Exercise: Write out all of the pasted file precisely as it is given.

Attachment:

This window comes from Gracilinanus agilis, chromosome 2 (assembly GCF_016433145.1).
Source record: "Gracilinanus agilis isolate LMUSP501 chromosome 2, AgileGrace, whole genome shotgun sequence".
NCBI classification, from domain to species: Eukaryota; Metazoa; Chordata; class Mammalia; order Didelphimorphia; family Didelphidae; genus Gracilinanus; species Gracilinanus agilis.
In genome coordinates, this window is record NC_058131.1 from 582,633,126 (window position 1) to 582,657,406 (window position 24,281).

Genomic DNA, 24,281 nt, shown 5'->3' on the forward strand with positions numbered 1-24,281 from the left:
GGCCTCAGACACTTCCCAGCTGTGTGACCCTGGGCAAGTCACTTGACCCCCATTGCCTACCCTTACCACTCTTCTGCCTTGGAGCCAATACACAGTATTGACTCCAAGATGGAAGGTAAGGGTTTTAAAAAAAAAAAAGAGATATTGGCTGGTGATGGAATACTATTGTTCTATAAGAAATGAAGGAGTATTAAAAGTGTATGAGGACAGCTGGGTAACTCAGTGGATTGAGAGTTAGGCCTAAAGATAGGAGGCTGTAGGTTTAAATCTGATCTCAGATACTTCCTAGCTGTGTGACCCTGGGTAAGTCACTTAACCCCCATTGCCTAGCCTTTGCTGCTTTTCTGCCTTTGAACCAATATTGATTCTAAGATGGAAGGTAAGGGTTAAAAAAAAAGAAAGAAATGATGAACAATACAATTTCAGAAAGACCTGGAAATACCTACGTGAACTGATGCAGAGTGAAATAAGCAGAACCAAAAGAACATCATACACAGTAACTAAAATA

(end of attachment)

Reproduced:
This window comes from Gracilinanus agilis, chromosome 2 (assembly GCF_016433145.1).
Source record: "Gracilinanus agilis isolate LMUSP501 chromosome 2, AgileGrace, whole genome shotgun sequence".
NCBI classification, from domain to species: Eukaryota; Metazoa; Chordata; class Mammalia; order Didelphimorphia; family Didelphidae; genus Gracilinanus; species Gracilinanus agilis.
In genome coordinates, this window is record NC_058131.1 from 582,633,126 (window position 1) to 582,657,406 (window position 24,281).

Genomic DNA, 24,281 nt, shown 5'->3' on the forward strand with positions numbered 1-24,281 from the left:
GGCCTCAGACACTTCCCAGCTGTGTGACCCTGGGCAAGTCACTTGACCCCCATTGCCTACCCTTACCACTCTTCTGCCTTGGAGCCAATACACAGTATTGACTCCAAGATGGAAGGTAAGGGTTTTAAAAAAAAAAAAGAGATATTGGCTGGTGATGGAATACTATTGTTCTATAAGAAATGAAGGAGTATTAAAAGTGTATGAGGACAGCTGGGTAACTCAGTGGATTGAGAGTTAGGCCTAAAGATAGGAGGCTGTAGGTTTAAATCTGATCTCAGATACTTCCTAGCTGTGTGACCCTGGGTAAGTCACTTAACCCCCATTGCCTAGCCTTTGCTGCTTTTCTGCCTTTGAACCAATATTGATTCTAAGATGGAAGGTAAGGGTTAAAAAAAAAGAAAGAAATGATGAACAATACAATTTCAGAAAGACCTGGAAATACCTACGTGAACTGATGCAGAGTGAAATAAGCAGAACCAAAAGAACATCATACACAGTAACTAAAATA